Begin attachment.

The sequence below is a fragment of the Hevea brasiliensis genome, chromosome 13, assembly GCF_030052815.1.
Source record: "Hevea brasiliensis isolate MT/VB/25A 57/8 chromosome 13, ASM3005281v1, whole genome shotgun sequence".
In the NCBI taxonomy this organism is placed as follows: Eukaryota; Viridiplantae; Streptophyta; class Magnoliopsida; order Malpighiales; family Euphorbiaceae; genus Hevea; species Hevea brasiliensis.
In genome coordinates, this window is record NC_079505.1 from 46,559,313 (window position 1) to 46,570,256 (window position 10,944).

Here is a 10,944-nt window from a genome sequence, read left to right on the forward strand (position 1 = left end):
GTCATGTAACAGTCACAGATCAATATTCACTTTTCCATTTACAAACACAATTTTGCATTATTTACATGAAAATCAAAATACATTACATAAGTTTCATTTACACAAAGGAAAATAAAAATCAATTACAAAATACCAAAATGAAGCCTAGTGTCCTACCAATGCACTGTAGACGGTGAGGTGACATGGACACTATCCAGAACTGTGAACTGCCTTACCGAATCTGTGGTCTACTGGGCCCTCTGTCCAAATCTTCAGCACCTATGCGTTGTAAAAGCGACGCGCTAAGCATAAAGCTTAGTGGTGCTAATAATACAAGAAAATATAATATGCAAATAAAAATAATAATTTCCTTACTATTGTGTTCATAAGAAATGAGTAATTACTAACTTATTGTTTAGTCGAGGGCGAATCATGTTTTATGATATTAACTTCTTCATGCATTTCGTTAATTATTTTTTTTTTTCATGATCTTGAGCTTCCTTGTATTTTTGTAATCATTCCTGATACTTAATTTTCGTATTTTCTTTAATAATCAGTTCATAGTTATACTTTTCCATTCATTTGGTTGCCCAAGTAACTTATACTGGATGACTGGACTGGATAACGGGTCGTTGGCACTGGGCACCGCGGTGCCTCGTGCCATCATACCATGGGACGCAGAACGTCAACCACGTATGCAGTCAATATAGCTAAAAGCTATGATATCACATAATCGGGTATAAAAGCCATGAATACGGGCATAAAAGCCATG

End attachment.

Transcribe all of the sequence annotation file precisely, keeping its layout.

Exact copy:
The sequence below is a fragment of the Hevea brasiliensis genome, chromosome 13, assembly GCF_030052815.1.
Source record: "Hevea brasiliensis isolate MT/VB/25A 57/8 chromosome 13, ASM3005281v1, whole genome shotgun sequence".
In the NCBI taxonomy this organism is placed as follows: Eukaryota; Viridiplantae; Streptophyta; class Magnoliopsida; order Malpighiales; family Euphorbiaceae; genus Hevea; species Hevea brasiliensis.
In genome coordinates, this window is record NC_079505.1 from 46,559,313 (window position 1) to 46,570,256 (window position 10,944).

Here is a 10,944-nt window from a genome sequence, read left to right on the forward strand (position 1 = left end):
GTCATGTAACAGTCACAGATCAATATTCACTTTTCCATTTACAAACACAATTTTGCATTATTTACATGAAAATCAAAATACATTACATAAGTTTCATTTACACAAAGGAAAATAAAAATCAATTACAAAATACCAAAATGAAGCCTAGTGTCCTACCAATGCACTGTAGACGGTGAGGTGACATGGACACTATCCAGAACTGTGAACTGCCTTACCGAATCTGTGGTCTACTGGGCCCTCTGTCCAAATCTTCAGCACCTATGCGTTGTAAAAGCGACGCGCTAAGCATAAAGCTTAGTGGTGCTAATAATACAAGAAAATATAATATGCAAATAAAAATAATAATTTCCTTACTATTGTGTTCATAAGAAATGAGTAATTACTAACTTATTGTTTAGTCGAGGGCGAATCATGTTTTATGATATTAACTTCTTCATGCATTTCGTTAATTATTTTTTTTTTTCATGATCTTGAGCTTCCTTGTATTTTTGTAATCATTCCTGATACTTAATTTTCGTATTTTCTTTAATAATCAGTTCATAGTTATACTTTTCCATTCATTTGGTTGCCCAAGTAACTTATACTGGATGACTGGACTGGATAACGGGTCGTTGGCACTGGGCACCGCGGTGCCTCGTGCCATCATACCATGGGACGCAGAACGTCAACCACGTATGCAGTCAATATAGCTAAAAGCTATGATATCACATAATCGGGTATAAAAGCCATGAATACGGGCATAAAAGCCATG